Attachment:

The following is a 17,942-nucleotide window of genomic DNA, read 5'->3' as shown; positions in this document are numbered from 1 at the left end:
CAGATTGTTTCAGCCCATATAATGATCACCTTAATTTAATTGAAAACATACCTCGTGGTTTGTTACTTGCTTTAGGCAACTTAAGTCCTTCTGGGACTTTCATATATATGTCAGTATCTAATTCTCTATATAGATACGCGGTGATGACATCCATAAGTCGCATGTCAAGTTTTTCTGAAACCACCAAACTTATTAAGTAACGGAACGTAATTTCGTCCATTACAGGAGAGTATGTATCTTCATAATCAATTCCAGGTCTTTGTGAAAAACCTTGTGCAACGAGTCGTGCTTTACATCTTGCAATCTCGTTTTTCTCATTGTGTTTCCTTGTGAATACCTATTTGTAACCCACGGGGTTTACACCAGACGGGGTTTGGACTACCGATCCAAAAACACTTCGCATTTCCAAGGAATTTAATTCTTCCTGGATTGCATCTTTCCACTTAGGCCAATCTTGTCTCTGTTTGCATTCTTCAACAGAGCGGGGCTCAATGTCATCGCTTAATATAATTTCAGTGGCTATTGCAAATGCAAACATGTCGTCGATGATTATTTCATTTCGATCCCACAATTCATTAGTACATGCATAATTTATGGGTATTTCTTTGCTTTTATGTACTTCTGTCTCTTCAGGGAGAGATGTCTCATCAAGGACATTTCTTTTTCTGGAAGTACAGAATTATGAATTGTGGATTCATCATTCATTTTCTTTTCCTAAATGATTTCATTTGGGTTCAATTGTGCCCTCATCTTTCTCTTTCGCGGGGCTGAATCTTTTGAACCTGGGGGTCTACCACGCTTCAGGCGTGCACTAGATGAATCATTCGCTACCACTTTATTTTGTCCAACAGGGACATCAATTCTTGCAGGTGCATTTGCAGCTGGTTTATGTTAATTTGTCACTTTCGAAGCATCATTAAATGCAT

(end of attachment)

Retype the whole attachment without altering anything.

The following is a 17,942-nucleotide window of genomic DNA, read 5'->3' as shown; positions in this document are numbered from 1 at the left end:
CAGATTGTTTCAGCCCATATAATGATCACCTTAATTTAATTGAAAACATACCTCGTGGTTTGTTACTTGCTTTAGGCAACTTAAGTCCTTCTGGGACTTTCATATATATGTCAGTATCTAATTCTCTATATAGATACGCGGTGATGACATCCATAAGTCGCATGTCAAGTTTTTCTGAAACCACCAAACTTATTAAGTAACGGAACGTAATTTCGTCCATTACAGGAGAGTATGTATCTTCATAATCAATTCCAGGTCTTTGTGAAAAACCTTGTGCAACGAGTCGTGCTTTACATCTTGCAATCTCGTTTTTCTCATTGTGTTTCCTTGTGAATACCTATTTGTAACCCACGGGGTTTACACCAGACGGGGTTTGGACTACCGATCCAAAAACACTTCGCATTTCCAAGGAATTTAATTCTTCCTGGATTGCATCTTTCCACTTAGGCCAATCTTGTCTCTGTTTGCATTCTTCAACAGAGCGGGGCTCAATGTCATCGCTTAATATAATTTCAGTGGCTATTGCAAATGCAAACATGTCGTCGATGATTATTTCATTTCGATCCCACAATTCATTAGTACATGCATAATTTATGGGTATTTCTTTGCTTTTATGTACTTCTGTCTCTTCAGGGAGAGATGTCTCATCAAGGACATTTCTTTTTCTGGAAGTACAGAATTATGAATTGTGGATTCATCATTCATTTTCTTTTCCTAAATGATTTCATTTGGGTTCAATTGTGCCCTCATCTTTCTCTTTCGCGGGGCTGAATCTTTTGAACCTGGGGGTCTACCACGCTTCAGGCGTGCACTAGATGAATCATTCGCTACCACTTTATTTTGTCCAACAGGGACATCAATTCTTGCAGGTGCATTTGCAGCTGGTTTATGTTAATTTGTCACTTTCGAAGCATCATTAAATGCAT